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Friday, November 19, 2010

OES: Cal EMA Urges Californians to Prepare for First Significant Storm

SACRAMENTO, Calif. – Winter weather is fast approaching. The first significant storm of the season will bring cold temperatures, wind and the possibility of snow in the higher elevations. With the weather comes potential hazards’ ranging from mudslides in areas affected by wildfires, to flash flood watches and dangerous driving conditions. With storm watches in effect throughout the state this weekend, Cal EMA urges all Californians to be proactive.

 The National Weather Service has advised us that over the next few days many areas of the state will experience rainfall and high winds capable of causing urban and small stream flooding, hazardous road conditions and power outages, said Matthew Bettenhausen, Secretary of Cal EMA. ―I urge every Californian to prepare for the coming winter weather and will help ensure their safety and that of their loved ones.

Officials recommend everyone develop an emergency plan that includes a place to reunite and an out-of-town contact with which family members can provide their locations and conditions if they are unable to join their loved ones at their predetermined relocation site.

Californians should also prepare for all potential disasters by assembling an emergency supply kit that includes food, drinking water, first aid supplies, a battery operated radio and flashlight. Residents should identify what important items to take if an evacuation of an area is necessary such as computers, photos, important documents, medications, and other important items for your family and pets.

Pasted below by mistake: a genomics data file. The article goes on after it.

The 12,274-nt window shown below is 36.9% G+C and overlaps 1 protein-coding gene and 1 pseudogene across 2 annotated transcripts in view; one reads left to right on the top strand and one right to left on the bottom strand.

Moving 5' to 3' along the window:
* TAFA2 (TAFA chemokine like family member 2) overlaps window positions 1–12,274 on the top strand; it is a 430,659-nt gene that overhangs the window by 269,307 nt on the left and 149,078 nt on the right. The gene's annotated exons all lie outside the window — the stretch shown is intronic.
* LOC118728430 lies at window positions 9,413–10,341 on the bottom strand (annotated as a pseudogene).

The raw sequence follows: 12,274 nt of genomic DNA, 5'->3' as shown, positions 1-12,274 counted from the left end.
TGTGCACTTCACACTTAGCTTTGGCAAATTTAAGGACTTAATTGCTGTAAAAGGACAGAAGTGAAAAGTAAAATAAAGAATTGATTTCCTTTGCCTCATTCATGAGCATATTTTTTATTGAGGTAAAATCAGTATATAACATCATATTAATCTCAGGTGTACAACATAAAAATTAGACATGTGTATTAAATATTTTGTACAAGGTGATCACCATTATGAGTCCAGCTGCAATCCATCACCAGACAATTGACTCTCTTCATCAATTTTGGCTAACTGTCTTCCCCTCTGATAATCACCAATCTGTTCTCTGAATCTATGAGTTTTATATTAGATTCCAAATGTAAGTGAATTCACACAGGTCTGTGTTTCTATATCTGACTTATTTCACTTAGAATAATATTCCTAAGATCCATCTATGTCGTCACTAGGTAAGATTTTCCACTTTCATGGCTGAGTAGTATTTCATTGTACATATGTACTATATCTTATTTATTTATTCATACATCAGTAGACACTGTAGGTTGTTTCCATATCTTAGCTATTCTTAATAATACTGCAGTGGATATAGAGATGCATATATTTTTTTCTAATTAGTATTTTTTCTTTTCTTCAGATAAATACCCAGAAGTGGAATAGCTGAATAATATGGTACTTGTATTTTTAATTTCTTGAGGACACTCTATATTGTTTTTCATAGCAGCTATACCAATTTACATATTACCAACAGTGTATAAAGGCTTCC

Having a battery operated radio is critical because it will ensure you have access to the latest information about the weather and instructions from local officials, said Bettenhausen. ―Having a flashlight will enable you to have light if power goes out.

The following are tips to help you prepare for winter weather:
  • Learn the signs of hypothermia, frostbite, dehydration and carbon monoxide poisoning
  • Review and update their emergency plans, including out-of-town contact information
  • Store plenty of drinking water, food and medications
  • Store plenty of blankets
  • Obtain a sufficient supply of heating oil
  • Make sure portable radios and flashlights are operable and there’s an adequate supply of extra batteries
  • Regularly charge devices and have back up options available if you are dependent on equipment needing power
  • Supplement emergency supplies by adding
  • Rock salt
  • Sand
  • Snow shovels and other snow removal equipment
  • Learn first aid and CPR
  • Learn how to shut off water valves
  • Teach relatives or neighbors to operate life-safety equipment, including fire extinguishers, breathing machines, oxygen, suction or home dialysis equipment
  • Establish support teams of people who can assist you at home, work, school, etc. if you are a person with a disability or elderly and may need assistance,
  • Prepare to survive if you are stranded
  • Store plenty of heating fuel or dry, seasoned wood for your fireplace or wood-burning stove
  • Hire a contractor to check the ability of your roof to sustain unusually heavy weight from accumulated snow or rain
Winterize your house, barn, shed or other structure that could be used for shelter
  • Insulate walls and attics
  • Caulk and weather strip doors and windows